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View Full Version : USArmy's bold risky plan in putting a fuel/ammo depot in front of force



Blademaster
18 Jul 08,, 19:39
This is a carryover topic from the closed topic of http://www.worldaffairsboard.com/south-asian-defense-topics/45576-drdo-tries-ram-arjun-tanks-down-army-throat-2.html#post518219

where OOE, Brigadier, Deltacomelately, and I were discussing a tangential topic regarding Desert Storm.

Here are the pertinent quotes.





Originally Posted by Ray View Post
I sure would like to have the After Action Report.

Brigadier Ray, Colonel TJ, and Major Delta,

I believe this is of interest to you all

On Point - The United States Army in Operation Iraqi Freedom (http://www.globalsecurity.org/military/library/report/2004/onpoint/intro.htm) Please follow the links at the bottom of the page for subsequent chapters.






colonel,
thank you. makes intresting reading. will have to go over it in leisure.i wish we could evolve a doctrine close to what the americans have.tell me i had come arcross the word mandate a couple of times . are these doctrines passed as a law? i like the concept of having an idependent lessons learnt centre. is this centre an official army org or a think tank?






Sir,
Thank you. Indeed an interesting read.
Sir, as far as the parameters are concerned, does it applies to NATO standards as well?








tell me i had come arcross the word mandate a couple of times . are these doctrines passed as a law?
No, but they are defined as policy and reflected in the training. The best example I can think of is the American National Traning Centre where the brigades are expected to meet a Soviet style opponent head on.

These policies are usually written into the Field Manuals (of which the most important is FM 3.0 Operations). Two other fundamental publications are the BATTLE BOOKS. All of these are extremely hard reads and would put the novice to sleep. However, I can provide links if you would like.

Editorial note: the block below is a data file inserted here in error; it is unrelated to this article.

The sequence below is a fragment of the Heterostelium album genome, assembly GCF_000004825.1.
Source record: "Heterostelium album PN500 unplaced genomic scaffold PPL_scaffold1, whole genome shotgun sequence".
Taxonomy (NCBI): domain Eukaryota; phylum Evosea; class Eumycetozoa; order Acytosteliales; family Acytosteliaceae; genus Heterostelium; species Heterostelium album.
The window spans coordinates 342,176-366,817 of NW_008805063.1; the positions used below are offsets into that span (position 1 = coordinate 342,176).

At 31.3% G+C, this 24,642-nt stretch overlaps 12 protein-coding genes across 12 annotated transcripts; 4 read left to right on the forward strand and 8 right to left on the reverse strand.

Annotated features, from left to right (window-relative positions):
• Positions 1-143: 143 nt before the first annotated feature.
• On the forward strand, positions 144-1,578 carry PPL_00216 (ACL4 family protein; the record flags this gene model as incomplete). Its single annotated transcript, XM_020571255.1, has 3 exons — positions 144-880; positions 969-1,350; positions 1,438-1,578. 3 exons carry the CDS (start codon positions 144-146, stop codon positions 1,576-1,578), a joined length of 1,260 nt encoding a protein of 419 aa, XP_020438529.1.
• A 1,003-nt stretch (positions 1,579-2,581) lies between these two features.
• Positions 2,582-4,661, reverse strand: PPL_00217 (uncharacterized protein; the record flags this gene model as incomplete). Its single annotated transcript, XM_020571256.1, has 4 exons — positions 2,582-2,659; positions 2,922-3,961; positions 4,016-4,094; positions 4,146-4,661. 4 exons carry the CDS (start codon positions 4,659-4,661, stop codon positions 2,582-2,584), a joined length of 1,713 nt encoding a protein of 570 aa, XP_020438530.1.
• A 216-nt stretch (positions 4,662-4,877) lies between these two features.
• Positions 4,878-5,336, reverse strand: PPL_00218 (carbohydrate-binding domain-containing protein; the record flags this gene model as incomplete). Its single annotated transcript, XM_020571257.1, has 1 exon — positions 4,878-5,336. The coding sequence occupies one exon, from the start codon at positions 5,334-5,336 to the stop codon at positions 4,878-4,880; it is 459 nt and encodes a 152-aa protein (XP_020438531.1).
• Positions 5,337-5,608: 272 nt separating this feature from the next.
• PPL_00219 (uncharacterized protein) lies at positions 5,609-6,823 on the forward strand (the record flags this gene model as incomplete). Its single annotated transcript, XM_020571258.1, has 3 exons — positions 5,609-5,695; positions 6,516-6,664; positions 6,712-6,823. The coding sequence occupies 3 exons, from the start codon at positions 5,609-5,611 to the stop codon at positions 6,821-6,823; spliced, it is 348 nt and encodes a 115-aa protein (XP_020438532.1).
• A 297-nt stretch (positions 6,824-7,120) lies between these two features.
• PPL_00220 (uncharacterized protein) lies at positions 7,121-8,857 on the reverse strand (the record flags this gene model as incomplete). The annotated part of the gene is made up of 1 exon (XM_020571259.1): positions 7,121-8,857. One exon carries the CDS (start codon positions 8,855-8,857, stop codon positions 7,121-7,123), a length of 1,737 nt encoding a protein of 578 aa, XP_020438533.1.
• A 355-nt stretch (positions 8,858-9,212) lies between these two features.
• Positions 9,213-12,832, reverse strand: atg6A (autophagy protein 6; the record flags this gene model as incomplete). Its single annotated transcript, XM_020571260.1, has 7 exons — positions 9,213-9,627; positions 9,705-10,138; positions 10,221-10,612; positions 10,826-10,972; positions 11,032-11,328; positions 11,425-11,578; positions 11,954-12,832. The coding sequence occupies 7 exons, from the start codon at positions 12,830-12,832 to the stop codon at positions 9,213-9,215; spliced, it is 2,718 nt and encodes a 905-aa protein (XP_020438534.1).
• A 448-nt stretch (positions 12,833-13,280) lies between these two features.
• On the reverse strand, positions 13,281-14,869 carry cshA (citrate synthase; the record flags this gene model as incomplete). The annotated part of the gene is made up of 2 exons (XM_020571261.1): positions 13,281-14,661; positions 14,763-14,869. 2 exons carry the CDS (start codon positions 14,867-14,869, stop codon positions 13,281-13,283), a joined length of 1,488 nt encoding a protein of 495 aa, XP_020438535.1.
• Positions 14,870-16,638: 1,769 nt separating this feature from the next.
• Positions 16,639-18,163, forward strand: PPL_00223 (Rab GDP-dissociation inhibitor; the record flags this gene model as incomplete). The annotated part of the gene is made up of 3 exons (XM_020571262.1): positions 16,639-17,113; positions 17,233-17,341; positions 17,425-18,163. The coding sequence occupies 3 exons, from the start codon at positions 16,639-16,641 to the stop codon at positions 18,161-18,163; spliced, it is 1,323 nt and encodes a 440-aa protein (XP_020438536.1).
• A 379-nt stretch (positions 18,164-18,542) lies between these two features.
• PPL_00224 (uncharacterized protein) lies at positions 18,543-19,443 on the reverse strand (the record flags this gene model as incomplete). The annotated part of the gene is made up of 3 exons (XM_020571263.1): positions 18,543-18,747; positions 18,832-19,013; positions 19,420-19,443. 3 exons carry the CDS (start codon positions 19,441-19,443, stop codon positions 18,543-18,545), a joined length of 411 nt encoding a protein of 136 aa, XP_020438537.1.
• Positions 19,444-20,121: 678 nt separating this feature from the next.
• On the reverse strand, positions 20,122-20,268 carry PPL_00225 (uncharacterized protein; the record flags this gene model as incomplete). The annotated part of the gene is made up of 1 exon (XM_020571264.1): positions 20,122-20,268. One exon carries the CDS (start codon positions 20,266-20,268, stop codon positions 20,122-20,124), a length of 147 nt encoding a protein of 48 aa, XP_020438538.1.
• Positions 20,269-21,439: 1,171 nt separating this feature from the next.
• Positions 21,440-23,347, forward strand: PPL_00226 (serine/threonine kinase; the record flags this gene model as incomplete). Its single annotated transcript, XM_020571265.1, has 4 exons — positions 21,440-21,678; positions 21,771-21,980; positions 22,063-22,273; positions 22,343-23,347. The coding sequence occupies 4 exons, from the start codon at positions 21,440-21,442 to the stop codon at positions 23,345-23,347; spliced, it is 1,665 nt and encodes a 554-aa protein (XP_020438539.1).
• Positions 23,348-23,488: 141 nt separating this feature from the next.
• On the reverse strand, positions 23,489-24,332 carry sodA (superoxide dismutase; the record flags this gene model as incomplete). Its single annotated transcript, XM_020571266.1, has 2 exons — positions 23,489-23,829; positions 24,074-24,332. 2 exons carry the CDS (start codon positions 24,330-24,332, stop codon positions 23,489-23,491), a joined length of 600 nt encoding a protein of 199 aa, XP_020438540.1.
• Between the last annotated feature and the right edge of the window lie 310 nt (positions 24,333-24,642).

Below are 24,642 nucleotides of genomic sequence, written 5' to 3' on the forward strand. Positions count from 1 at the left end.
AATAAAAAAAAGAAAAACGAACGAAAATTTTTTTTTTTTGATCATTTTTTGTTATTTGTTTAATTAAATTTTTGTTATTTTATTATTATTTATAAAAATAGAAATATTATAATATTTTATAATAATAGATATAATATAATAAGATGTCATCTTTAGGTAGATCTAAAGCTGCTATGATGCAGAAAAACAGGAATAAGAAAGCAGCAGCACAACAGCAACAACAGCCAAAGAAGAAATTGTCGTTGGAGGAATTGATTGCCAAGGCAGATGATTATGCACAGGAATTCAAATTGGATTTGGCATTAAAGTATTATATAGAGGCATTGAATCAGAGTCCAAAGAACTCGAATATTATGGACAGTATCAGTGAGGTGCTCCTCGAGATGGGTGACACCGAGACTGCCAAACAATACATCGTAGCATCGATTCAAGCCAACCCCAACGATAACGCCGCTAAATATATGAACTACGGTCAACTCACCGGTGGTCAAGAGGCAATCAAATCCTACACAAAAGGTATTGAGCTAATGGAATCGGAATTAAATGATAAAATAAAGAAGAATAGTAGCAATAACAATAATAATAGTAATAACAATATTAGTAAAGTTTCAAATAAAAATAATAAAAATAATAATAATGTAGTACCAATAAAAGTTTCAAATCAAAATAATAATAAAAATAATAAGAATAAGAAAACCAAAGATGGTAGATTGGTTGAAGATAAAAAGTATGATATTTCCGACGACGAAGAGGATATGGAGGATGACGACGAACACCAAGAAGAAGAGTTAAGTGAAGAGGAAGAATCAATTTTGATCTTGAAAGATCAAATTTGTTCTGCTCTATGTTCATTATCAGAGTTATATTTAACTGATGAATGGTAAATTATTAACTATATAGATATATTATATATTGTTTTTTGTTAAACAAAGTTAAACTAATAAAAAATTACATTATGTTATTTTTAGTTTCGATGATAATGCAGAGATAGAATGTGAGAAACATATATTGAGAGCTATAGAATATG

i like the concept of having an idependent lessons learnt centre. is this centre an official army org or a think tank?
CALL is a USArmy insitution at the Carisle Barracks. They usually solicit articles and pieces from Officers who have time to do these articles, ie those who are furthering their educational requirements.



Thank you. Indeed an interesting read.
Sir, as far as the parameters are concerned, does it applies to NATO standards as well?
The concepts applies to NATO but the execution is of unequal terms. You will note that the British limited themselves to Basra namely because that was the limit of their operational reach. I don't think any other country on earth had the resources to commit to the battle as the Americans do (satellite followed fixed wing followed by hellos followed artillery followed by tanks followed by infantry followed by logistics).

I have not seen it during the Iraq War but during the Kuwait War, the Americans came up with a most ingenius logistical tactic. They dropped a fuel depot in FRONT of an attacking column. The fuel and ammo was waiting for the tanks as the tank forces advanced.

This time around, I saw a whole battle group escourting the convoys through.

Still, while there are a lot of operational similarities between the NATO countries and especially ABCA (American-British-Canadian-Australian), there are a lot of cultural differences that spring up from time to time.

Read this,
http://www.worldaffairsboard.com/land-forces/1182-operation-thunder-run.html, and see the cultural difference detailed.

Gentlement, for your reading pleasures.

http://www.worldaffairsboard.com/world-wars/894-last-stand-tawakalna.html
http://www.globalsecurity.org/military/library/report/2003/3id-aar-jul03.pdf
http://www.worldaffairsboard.com/field-mess/866-aar-2-7-inf-3id.html








I have not seen it during the Iraq War but during the Kuwait War, the Americans came up with a most ingenius logistical tactic. They dropped a fuel depot in FRONT of an attacking column. The fuel and ammo was waiting for the tanks as the tank forces advanced.
And damn risky for doing so. This could only be done against the likes of the Republican Guards or Iraqi Divisions.






And damn risky for doing so. This could only be done against the likes of the Republican Guards or Iraqi Divisions.

Hitesh, no doubt that it was a very bold tactic but it was also a very unthoutht of tactic but in hindsight, it was a very obvious tactic. Why did no one thought of it before.





Hitesh, no doubt that it was a very bold tactic but it was also a very unthoutht of tactic but in hindsight, it was a very obvious tactic. Why did no one thought of it before.